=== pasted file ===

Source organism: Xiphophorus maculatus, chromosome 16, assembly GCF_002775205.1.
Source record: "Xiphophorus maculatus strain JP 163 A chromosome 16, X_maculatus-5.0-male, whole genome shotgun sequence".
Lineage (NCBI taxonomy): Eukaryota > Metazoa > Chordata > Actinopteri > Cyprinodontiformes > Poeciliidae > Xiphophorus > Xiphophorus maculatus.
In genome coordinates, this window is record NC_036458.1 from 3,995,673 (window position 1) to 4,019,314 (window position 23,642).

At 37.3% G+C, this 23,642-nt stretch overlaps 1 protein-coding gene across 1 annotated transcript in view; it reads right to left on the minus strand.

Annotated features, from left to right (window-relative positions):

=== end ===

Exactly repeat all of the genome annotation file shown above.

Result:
Source organism: Xiphophorus maculatus, chromosome 16, assembly GCF_002775205.1.
Source record: "Xiphophorus maculatus strain JP 163 A chromosome 16, X_maculatus-5.0-male, whole genome shotgun sequence".
Lineage (NCBI taxonomy): Eukaryota > Metazoa > Chordata > Actinopteri > Cyprinodontiformes > Poeciliidae > Xiphophorus > Xiphophorus maculatus.
In genome coordinates, this window is record NC_036458.1 from 3,995,673 (window position 1) to 4,019,314 (window position 23,642).

At 37.3% G+C, this 23,642-nt stretch overlaps 1 protein-coding gene across 1 annotated transcript in view; it reads right to left on the minus strand.

Annotated features, from left to right (window-relative positions):